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Poison Ivy, Poison Oak,

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Urushiol is found in the sap of poison ivy, oak, and sumac. ... Poison Ivy Appearance ... Poison Ivy can be a variety of colors in the fall including yellow, ... – PowerPoint PPT presentation

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Title: Poison Ivy, Poison Oak,


1
Poison Ivy, Poison Oak, Poison Sumac
  • Caroline McCammack
  • Spring 2008

2
Poison Ivy, Poison Oak, and Poison Sumac
  • Plants that can cause a highly allergic reaction
    if one comes in contact with them
  • All three contain the same poison
  • This presentation will teach you about the
    poison, treatment options, prevention methods,
    where these plants are found, and how to identify
    them

3
Urushiol
  • Urushiol is an oil that causes an allergic skin
    rash on contact. Urushiol is found in the sap of
    poison ivy, oak, and sumac.
  • It is a colorless or pale yellow oil that is in
    all parts of the plant, including roots, stems,
    and leaves
  • After about 15 minutes of exposure, the urushiol
    is chemically bonded to the skin and can no
    longer be washed off

4
Urushiol
  • Around 15 to 20 of people are immune to
    urushiol and have no allergic response to it
  • The reaction to urushiol is unique in that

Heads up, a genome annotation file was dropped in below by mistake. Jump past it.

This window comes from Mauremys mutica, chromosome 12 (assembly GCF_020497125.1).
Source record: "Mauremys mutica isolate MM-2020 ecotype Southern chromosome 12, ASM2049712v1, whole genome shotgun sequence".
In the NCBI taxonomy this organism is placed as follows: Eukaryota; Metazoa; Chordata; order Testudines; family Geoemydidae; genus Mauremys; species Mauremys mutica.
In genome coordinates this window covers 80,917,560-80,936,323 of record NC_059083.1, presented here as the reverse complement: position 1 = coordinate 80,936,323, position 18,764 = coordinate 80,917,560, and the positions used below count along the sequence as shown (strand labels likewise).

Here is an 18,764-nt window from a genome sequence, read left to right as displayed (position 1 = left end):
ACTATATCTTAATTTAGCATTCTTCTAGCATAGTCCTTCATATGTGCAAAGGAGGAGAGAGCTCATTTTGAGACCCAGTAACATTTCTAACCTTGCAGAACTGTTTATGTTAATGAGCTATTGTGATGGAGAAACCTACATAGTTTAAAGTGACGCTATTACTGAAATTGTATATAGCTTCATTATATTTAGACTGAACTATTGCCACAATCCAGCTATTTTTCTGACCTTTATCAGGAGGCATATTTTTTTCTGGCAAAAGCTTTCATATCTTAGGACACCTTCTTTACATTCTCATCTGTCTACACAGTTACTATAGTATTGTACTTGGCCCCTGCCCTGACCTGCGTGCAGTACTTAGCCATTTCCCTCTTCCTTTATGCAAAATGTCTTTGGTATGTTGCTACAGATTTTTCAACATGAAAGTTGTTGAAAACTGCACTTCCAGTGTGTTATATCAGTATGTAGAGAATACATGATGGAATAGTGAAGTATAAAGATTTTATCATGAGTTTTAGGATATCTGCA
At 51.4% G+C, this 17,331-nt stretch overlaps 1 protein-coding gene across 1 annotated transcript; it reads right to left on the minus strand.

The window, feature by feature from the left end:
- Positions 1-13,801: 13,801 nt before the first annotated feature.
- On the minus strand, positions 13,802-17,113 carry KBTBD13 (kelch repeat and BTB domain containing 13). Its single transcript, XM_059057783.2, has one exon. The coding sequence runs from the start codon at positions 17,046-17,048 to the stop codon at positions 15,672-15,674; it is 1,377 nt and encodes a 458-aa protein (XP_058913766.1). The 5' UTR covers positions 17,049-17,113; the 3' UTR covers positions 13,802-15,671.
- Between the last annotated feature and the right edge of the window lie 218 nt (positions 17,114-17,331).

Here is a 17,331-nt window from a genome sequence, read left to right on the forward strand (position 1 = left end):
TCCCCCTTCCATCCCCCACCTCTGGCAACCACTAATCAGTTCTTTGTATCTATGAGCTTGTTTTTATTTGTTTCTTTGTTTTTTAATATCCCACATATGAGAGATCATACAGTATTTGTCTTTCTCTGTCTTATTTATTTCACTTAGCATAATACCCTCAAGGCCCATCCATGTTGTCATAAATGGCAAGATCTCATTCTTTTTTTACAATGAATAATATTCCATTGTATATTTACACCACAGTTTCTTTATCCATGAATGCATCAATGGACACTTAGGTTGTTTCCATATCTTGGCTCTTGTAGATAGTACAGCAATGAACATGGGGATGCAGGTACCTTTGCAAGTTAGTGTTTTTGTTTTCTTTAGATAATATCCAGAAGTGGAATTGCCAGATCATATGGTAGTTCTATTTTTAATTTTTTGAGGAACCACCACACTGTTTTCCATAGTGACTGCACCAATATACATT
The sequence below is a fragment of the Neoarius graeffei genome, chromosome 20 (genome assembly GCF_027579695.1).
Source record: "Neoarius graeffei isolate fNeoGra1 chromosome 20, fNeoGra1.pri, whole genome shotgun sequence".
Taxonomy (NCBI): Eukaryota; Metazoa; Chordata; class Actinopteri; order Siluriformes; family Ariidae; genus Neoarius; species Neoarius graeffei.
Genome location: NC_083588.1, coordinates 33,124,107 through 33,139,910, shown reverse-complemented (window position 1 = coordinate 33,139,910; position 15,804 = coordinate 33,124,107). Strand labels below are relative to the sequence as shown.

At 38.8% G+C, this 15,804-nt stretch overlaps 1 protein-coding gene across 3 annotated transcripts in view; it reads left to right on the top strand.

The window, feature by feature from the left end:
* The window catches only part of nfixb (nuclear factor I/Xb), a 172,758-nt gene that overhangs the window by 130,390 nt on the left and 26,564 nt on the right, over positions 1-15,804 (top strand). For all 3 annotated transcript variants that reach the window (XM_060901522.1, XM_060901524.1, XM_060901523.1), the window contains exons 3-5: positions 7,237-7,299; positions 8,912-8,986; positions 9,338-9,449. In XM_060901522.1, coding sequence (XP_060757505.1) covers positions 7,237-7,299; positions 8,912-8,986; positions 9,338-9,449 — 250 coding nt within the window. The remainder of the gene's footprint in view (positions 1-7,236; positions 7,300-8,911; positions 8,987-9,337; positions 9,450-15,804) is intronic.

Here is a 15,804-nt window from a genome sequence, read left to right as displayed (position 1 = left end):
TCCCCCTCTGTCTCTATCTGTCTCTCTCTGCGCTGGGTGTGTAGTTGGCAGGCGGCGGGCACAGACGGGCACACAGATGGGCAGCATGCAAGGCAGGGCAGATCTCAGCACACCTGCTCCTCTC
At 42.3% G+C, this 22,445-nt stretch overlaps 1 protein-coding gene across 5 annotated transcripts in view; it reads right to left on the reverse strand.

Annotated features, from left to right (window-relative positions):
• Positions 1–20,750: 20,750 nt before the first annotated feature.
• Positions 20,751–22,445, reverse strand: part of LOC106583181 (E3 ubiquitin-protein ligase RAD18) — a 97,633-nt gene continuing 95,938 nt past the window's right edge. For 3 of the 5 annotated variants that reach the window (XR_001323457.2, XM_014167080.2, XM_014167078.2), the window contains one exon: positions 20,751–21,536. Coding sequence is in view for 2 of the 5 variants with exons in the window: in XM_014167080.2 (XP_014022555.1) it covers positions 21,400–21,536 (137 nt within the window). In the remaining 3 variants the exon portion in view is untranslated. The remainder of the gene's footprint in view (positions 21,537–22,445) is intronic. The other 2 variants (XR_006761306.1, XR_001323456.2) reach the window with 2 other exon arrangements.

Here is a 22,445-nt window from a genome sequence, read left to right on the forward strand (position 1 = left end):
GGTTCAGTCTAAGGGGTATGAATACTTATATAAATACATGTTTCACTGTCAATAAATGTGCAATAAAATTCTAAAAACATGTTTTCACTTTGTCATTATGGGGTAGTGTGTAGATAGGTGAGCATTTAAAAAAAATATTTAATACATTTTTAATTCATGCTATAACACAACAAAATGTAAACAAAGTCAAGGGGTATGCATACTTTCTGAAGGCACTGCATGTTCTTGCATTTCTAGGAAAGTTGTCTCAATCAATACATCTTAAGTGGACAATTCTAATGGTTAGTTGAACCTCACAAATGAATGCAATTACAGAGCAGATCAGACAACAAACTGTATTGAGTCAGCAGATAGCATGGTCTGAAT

• Most times the allergy doesn't emerge unless
    you've been exposed before, but some people
    develop a rash after their very first exposure
  • Over time with repeated or more concentrated
    exposure to Urushiol, some people can become
    immune while others can lose their immunity
  • Urushiol oil can remain active for several years,
    so handling dead leaves or vines can still cause
    a reaction
  • Urushiol can also be found in the
  • nut shell of cashew fruit and on
  • the skin of the mango fruit

5
The Reaction
OUCH!
  • The symptoms begin with a severe itching of the
    skin that develops into reddish colored
    inflammation or non-colored bumps, and then
    blistering of the skin occurs

6
The Reaction
  • The oozing fluids, released by scratching the
    blisters, does not spread the poison
  • Larger amounts of exposure have an earlier onset
    and larger reaction, smaller amounts of exposure
    produce a delayed reaction.

7
The Reaction
If poison ivy, oak or sumac are burned and
inhaled or eaten, the allergic reaction will be
internal, causing extreme pain, internal
irritation or damage, and possibly death
8
Treatment
  • If you can wash the exposed area thoroughly with
    soap or rubbing alcohol within 15 minutes of
    initial exposure you are unlikely to develop the